And I still have a thick head of hair, though it no longer falls in my face. At this stage, I wear it short. Often under a hat to please my dermatologist and protect my fair skin from the intense rays of the Sonoran sun.

I also remember the ribbing I received from classmates for wearing this pink shirt (and other closely related pastels) back in the 60s and 70s.

At that moment in time, I wish the current much-older-and-wiser Mark Johnson could have magically appeared through an adjacent door to counsel fifteen-year-old me.

In my pink fantasy, he would simply have said …

“Never hide. Stand tall. Forget the haters. Be proud of who you are. Wear whatever colors you want. One day you will find your way. You will stand on stage. You will sing songs. The pain of the past will fade. You will raise two sons and live your own definition of masculinity. You will meet a man, fall in love, and marry him one day. The two of you will move west and create a quieter life. You will choose to wear pink again and again–and do it in style. You will survive. You will discover an open, authentic life. You will write books. You will tell stories. You will even write lyrics in your sixties. You will rise above the fray.”

Over and Over

We live in an over-inflated, over-heated, over-zealous world.

There is plenty of blame to go around. In my mind, greedy politicians and media conglomerates are two of the biggest culprits. The worst of them scream at us through our screens to woo us over and over. All for the sake of personal swagger and the almighty dollar.

I do my best to follow the important developments in the world and tune out the bluster, though–in this summer of 2022–that is virtually impossible in the United States of America.

That’s why I typically pepper my blog with stories of sweet cats, eavesdropping cacti, brilliant sunsets, lazy lizards, and personal reflections. However, I’m over-exposed and need to rant.

A simple drive down the street here in Scottsdale, Arizona (and I imagine in most American communities) snaps me back to the realities of the day.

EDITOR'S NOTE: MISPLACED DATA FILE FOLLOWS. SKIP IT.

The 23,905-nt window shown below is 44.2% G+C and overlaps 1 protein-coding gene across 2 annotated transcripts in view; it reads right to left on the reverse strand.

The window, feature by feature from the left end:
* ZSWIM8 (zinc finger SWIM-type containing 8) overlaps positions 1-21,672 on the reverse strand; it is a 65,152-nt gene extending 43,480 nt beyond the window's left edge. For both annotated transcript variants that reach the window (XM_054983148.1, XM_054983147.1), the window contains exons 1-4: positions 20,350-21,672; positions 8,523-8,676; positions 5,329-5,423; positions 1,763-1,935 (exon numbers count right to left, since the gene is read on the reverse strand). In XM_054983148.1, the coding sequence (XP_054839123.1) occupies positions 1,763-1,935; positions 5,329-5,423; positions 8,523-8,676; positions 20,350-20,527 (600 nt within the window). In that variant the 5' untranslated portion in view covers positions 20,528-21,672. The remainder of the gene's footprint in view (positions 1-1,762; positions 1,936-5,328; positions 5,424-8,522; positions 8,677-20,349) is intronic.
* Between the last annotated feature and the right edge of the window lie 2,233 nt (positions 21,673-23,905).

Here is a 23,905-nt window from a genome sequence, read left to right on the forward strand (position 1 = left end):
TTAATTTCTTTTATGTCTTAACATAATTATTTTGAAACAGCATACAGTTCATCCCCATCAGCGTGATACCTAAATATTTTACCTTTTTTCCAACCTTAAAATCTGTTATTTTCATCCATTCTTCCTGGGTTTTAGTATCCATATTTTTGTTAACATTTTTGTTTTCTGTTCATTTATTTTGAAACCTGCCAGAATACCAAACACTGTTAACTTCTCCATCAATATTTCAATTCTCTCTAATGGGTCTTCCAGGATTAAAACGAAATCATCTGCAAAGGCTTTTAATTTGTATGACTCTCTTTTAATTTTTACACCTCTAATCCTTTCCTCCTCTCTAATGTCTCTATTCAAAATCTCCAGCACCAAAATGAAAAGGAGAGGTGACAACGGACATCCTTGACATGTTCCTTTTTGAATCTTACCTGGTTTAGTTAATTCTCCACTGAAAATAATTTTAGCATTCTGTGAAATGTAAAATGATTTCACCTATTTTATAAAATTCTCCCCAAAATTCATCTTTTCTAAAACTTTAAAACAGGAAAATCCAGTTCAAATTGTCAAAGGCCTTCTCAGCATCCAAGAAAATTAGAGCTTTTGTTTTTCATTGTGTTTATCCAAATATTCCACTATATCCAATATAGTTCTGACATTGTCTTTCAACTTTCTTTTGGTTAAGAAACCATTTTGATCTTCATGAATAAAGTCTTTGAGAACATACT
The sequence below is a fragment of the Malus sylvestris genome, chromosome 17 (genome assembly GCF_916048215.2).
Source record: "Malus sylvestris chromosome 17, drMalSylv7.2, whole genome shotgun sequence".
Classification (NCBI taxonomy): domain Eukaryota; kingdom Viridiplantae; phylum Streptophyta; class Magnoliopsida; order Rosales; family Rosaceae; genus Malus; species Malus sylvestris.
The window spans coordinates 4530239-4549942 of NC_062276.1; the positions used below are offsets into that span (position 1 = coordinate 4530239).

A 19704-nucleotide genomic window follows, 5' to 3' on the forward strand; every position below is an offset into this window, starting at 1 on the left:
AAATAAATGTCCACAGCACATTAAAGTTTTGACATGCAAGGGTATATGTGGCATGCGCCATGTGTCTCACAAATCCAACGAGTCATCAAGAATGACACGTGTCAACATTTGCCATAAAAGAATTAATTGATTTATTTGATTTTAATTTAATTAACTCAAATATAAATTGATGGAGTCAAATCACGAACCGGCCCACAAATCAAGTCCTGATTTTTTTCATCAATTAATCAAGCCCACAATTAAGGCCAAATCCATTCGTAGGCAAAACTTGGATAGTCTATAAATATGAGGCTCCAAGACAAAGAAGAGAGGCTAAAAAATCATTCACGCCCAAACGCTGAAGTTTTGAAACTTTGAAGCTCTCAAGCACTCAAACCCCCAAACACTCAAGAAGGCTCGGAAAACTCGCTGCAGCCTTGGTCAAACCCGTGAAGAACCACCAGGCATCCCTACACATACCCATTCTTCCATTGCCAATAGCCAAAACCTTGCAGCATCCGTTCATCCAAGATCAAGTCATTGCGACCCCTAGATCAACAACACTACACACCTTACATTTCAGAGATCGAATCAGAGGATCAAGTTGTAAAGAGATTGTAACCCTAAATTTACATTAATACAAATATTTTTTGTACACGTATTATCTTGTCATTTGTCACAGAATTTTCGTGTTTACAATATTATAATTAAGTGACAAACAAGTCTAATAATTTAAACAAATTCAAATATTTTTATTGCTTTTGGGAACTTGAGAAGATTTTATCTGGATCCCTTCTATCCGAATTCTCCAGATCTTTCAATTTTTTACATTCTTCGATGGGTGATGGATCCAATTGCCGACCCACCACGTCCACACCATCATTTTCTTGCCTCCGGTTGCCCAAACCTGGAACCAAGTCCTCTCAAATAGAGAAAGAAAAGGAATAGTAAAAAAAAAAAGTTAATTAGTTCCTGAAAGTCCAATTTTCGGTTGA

We are surrounded by political signs and crack-pot endorsements on street corners in advance of our August 2 primary. Unfortunately, a fierce monsoon storm here on Sunday night didn’t obliterate them all. The best thing I can do is vote. My husband and I performed that democratic duty–early–on Monday.

Of course, the bluster of our society isn’t confined to politics. On Tuesday night, I tuned in to watch a few innings of the MLB (Major League Baseball) All-Star Game. The over-produced coverage on Fox assaulted my sensibilities. Over-hyped celebrity ballplayers wearing mics for in-game interviews over-shadowed the action on the field. It bored me.

That’s saying a lot, because–if you follow me–you know I’m a die-hard baseball fan. More specifically, I root for the St. Louis Cardinals. This passion flows back to the 1960s, sitting in the bleachers with my dad with my transistor radio and watching legendary players perform on the field.

My fascination and fixation with baseball was all about the relative innocence of escaping into the strategy of the game, wondering what might unfold next. In 2022, that sense of mystery has vanished.

Maybe this is really a story about what it feels like to grow older. To see the world through wiser, more questioning eyes. To demand more from our polarizing politicians, fragmented society, and ever-posturing media outlets … while the world I once knew evaporates before me.

I’ve always known I am overly sensitive–overly aware of my fair skin and frailties. According to my dermatologist on Tuesday, a cancerous patch of squamous cells (removed from the top of my left hand in mid-June through minor surgery) has over-healed.

Evidently, I was too good at smearing Aquaphor lotion on the wound, so he froze the scar tissue. It will fall off in a few weeks, and my life in the desert will go on with another chapter of survival in the books.

On Wednesday evening, I joined a group of my Phoenix Gay Men’s Chorus friends at a funeral home in Mesa, Arizona.

We sang a beautiful arrangement of Over the Rainbow. It was our way of saying goodbye to Cy, our friend and long-time chorus member, who passed away recently.

It was an evening of tears, funny stories, and reflections–a tribute to a man who lived well, sang beside us, and fought hard.

It was also a good reminder for me to do my best to tune into the important stuff of life. To embrace what really matters each day. To keep doing it over and over again as long as I can. Because none of us knows what tomorrow will bring.

Sixty-Five Thoughts

I haven’t been agonizing about my milestone birthday–coming soon on July 6. But I am hyper-aware of the significance of turning sixty-five times two. (My husband and I were born on the same day in 1957, just thirteen hours and three hundred miles apart).

Sixty-five is both an age to celebrate–thanks to my new Medicare coverage I now pay nothing to refill my cholesterol medication–and a number to face with some trepidation.

Certainly, there is wisdom that comes with this station in life. That–and the daily company of my best friend–are the best parts of finishing another lap around the track.

In that spirit, on Independence Day 2022, I’ve assembled this random list of sixty-five thoughts … observations/reflections from the first six and a half decades of my life that came to me today as I walked the treadmill at the gym.